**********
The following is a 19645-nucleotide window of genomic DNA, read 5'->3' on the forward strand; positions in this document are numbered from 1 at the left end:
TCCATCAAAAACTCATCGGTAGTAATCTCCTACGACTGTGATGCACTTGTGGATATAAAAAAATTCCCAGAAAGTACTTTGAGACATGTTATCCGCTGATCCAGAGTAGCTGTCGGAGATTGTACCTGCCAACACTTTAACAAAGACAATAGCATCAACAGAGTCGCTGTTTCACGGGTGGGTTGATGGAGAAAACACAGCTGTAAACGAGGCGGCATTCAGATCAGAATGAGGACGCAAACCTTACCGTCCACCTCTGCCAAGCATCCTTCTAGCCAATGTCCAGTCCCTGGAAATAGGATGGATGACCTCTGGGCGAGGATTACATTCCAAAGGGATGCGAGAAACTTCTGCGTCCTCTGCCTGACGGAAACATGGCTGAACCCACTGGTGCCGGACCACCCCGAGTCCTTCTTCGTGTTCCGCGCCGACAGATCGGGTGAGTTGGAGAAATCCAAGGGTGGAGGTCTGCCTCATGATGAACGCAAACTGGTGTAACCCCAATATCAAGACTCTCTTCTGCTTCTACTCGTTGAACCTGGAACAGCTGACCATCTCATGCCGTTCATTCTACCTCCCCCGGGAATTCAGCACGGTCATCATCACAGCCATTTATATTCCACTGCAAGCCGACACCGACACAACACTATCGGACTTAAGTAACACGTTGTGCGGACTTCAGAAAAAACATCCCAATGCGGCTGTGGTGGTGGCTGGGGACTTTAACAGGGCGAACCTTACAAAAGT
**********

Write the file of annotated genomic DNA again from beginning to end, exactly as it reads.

The following is a 19645-nucleotide window of genomic DNA, read 5'->3' on the forward strand; positions in this document are numbered from 1 at the left end:
TCCATCAAAAACTCATCGGTAGTAATCTCCTACGACTGTGATGCACTTGTGGATATAAAAAAATTCCCAGAAAGTACTTTGAGACATGTTATCCGCTGATCCAGAGTAGCTGTCGGAGATTGTACCTGCCAACACTTTAACAAAGACAATAGCATCAACAGAGTCGCTGTTTCACGGGTGGGTTGATGGAGAAAACACAGCTGTAAACGAGGCGGCATTCAGATCAGAATGAGGACGCAAACCTTACCGTCCACCTCTGCCAAGCATCCTTCTAGCCAATGTCCAGTCCCTGGAAATAGGATGGATGACCTCTGGGCGAGGATTACATTCCAAAGGGATGCGAGAAACTTCTGCGTCCTCTGCCTGACGGAAACATGGCTGAACCCACTGGTGCCGGACCACCCCGAGTCCTTCTTCGTGTTCCGCGCCGACAGATCGGGTGAGTTGGAGAAATCCAAGGGTGGAGGTCTGCCTCATGATGAACGCAAACTGGTGTAACCCCAATATCAAGACTCTCTTCTGCTTCTACTCGTTGAACCTGGAACAGCTGACCATCTCATGCCGTTCATTCTACCTCCCCCGGGAATTCAGCACGGTCATCATCACAGCCATTTATATTCCACTGCAAGCCGACACCGACACAACACTATCGGACTTAAGTAACACGTTGTGCGGACTTCAGAAAAAACATCCCAATGCGGCTGTGGTGGTGGCTGGGGACTTTAACAGGGCGAACCTTACAAAAGT